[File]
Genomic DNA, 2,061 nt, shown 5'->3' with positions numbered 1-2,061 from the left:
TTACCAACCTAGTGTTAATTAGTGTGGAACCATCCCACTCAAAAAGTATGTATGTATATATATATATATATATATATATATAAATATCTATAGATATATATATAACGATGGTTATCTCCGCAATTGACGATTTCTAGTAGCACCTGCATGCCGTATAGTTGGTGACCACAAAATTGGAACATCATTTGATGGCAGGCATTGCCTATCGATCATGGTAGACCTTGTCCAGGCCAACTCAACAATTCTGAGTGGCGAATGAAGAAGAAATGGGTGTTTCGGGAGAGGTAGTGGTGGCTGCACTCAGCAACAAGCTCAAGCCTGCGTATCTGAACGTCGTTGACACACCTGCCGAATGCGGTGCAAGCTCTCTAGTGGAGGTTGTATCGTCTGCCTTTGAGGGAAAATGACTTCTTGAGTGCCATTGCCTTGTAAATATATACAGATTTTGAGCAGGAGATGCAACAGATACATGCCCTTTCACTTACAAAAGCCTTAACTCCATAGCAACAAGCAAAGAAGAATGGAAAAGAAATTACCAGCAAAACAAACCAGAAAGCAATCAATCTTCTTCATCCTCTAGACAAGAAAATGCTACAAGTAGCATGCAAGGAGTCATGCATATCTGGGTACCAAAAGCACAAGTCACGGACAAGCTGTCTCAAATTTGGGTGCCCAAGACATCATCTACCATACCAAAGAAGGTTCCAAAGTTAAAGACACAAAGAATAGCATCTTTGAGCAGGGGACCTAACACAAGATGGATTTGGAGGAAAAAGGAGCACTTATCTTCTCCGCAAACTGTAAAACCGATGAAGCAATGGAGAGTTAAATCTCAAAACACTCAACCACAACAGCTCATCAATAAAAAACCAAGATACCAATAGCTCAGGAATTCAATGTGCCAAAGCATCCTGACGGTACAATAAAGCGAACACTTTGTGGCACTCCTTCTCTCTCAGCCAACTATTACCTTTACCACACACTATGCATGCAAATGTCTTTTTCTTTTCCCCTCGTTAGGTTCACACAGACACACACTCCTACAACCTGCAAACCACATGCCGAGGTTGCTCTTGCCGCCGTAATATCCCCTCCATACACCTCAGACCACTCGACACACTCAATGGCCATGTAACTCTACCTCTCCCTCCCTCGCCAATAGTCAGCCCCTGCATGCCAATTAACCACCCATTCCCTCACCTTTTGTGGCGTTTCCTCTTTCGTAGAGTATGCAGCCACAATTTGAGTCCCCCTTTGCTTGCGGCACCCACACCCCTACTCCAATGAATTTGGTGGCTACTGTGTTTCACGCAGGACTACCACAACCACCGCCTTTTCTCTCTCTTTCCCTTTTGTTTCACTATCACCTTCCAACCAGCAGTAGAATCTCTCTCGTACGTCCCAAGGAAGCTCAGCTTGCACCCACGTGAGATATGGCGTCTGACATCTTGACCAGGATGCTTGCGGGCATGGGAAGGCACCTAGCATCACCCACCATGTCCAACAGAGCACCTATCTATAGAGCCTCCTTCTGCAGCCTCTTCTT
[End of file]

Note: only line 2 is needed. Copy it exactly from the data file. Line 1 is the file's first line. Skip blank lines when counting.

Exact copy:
TTACCAACCTAGTGTTAATTAGTGTGGAACCATCCCACTCAAAAAGTATGTATGTATATATATATATATATATATATATATAAATATCTATAGATATATATATAACGATGGTTATCTCCGCAATTGACGATTTCTAGTAGCACCTGCATGCCGTATAGTTGGTGACCACAAAATTGGAACATCATTTGATGGCAGGCATTGCCTATCGATCATGGTAGACCTTGTCCAGGCCAACTCAACAATTCTGAGTGGCGAATGAAGAAGAAATGGGTGTTTCGGGAGAGGTAGTGGTGGCTGCACTCAGCAACAAGCTCAAGCCTGCGTATCTGAACGTCGTTGACACACCTGCCGAATGCGGTGCAAGCTCTCTAGTGGAGGTTGTATCGTCTGCCTTTGAGGGAAAATGACTTCTTGAGTGCCATTGCCTTGTAAATATATACAGATTTTGAGCAGGAGATGCAACAGATACATGCCCTTTCACTTACAAAAGCCTTAACTCCATAGCAACAAGCAAAGAAGAATGGAAAAGAAATTACCAGCAAAACAAACCAGAAAGCAATCAATCTTCTTCATCCTCTAGACAAGAAAATGCTACAAGTAGCATGCAAGGAGTCATGCATATCTGGGTACCAAAAGCACAAGTCACGGACAAGCTGTCTCAAATTTGGGTGCCCAAGACATCATCTACCATACCAAAGAAGGTTCCAAAGTTAAAGACACAAAGAATAGCATCTTTGAGCAGGGGACCTAACACAAGATGGATTTGGAGGAAAAAGGAGCACTTATCTTCTCCGCAAACTGTAAAACCGATGAAGCAATGGAGAGTTAAATCTCAAAACACTCAACCACAACAGCTCATCAATAAAAAACCAAGATACCAATAGCTCAGGAATTCAATGTGCCAAAGCATCCTGACGGTACAATAAAGCGAACACTTTGTGGCACTCCTTCTCTCTCAGCCAACTATTACCTTTACCACACACTATGCATGCAAATGTCTTTTTCTTTTCCCCTCGTTAGGTTCACACAGACACACACTCCTACAACCTGCAAACCACATGCCGAGGTTGCTCTTGCCGCCGTAATATCCCCTCCATACACCTCAGACCACTCGACACACTCAATGGCCATGTAACTCTACCTCTCCCTCCCTCGCCAATAGTCAGCCCCTGCATGCCAATTAACCACCCATTCCCTCACCTTTTGTGGCGTTTCCTCTTTCGTAGAGTATGCAGCCACAATTTGAGTCCCCCTTTGCTTGCGGCACCCACACCCCTACTCCAATGAATTTGGTGGCTACTGTGTTTCACGCAGGACTACCACAACCACCGCCTTTTCTCTCTCTTTCCCTTTTGTTTCACTATCACCTTCCAACCAGCAGTAGAATCTCTCTCGTACGTCCCAAGGAAGCTCAGCTTGCACCCACGTGAGATATGGCGTCTGACATCTTGACCAGGATGCTTGCGGGCATGGGAAGGCACCTAGCATCACCCACCATGTCCAACAGAGCACCTATCTATAGAGCCTCCTTCTGCAGCCTCTTCTT